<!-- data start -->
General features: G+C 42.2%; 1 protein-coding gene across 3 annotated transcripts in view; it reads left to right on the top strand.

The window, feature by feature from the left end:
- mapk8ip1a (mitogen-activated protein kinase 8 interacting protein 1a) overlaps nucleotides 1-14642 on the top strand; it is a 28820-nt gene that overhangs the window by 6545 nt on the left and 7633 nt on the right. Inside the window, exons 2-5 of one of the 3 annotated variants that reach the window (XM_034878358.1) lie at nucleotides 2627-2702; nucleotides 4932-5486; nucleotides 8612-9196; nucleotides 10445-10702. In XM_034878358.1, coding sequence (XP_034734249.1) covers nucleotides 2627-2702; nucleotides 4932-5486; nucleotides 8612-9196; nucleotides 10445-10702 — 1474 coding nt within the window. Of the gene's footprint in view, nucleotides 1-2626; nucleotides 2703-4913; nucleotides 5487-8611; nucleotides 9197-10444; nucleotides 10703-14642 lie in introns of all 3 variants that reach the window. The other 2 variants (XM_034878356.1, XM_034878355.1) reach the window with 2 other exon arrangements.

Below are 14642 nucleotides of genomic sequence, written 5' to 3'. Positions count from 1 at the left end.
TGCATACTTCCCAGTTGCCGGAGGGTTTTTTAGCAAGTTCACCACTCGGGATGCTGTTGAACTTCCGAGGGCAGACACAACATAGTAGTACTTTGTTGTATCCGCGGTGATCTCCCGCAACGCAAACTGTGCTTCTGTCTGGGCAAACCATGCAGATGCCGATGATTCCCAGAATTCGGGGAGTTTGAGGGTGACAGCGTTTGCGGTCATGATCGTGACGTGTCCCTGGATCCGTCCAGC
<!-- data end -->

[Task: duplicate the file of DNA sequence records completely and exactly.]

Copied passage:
General features: G+C 42.2%; 1 protein-coding gene across 3 annotated transcripts in view; it reads left to right on the top strand.

The window, feature by feature from the left end:
- mapk8ip1a (mitogen-activated protein kinase 8 interacting protein 1a) overlaps nucleotides 1-14642 on the top strand; it is a 28820-nt gene that overhangs the window by 6545 nt on the left and 7633 nt on the right. Inside the window, exons 2-5 of one of the 3 annotated variants that reach the window (XM_034878358.1) lie at nucleotides 2627-2702; nucleotides 4932-5486; nucleotides 8612-9196; nucleotides 10445-10702. In XM_034878358.1, coding sequence (XP_034734249.1) covers nucleotides 2627-2702; nucleotides 4932-5486; nucleotides 8612-9196; nucleotides 10445-10702 — 1474 coding nt within the window. Of the gene's footprint in view, nucleotides 1-2626; nucleotides 2703-4913; nucleotides 5487-8611; nucleotides 9197-10444; nucleotides 10703-14642 lie in introns of all 3 variants that reach the window. The other 2 variants (XM_034878356.1, XM_034878355.1) reach the window with 2 other exon arrangements.

Below are 14642 nucleotides of genomic sequence, written 5' to 3'. Positions count from 1 at the left end.
TGCATACTTCCCAGTTGCCGGAGGGTTTTTTAGCAAGTTCACCACTCGGGATGCTGTTGAACTTCCGAGGGCAGACACAACATAGTAGTACTTTGTTGTATCCGCGGTGATCTCCCGCAACGCAAACTGTGCTTCTGTCTGGGCAAACCATGCAGATGCCGATGATTCCCAGAATTCGGGGAGTTTGAGGGTGACAGCGTTTGCGGTCATGATCGTGACGTGTCCCTGGATCCGTCCAGC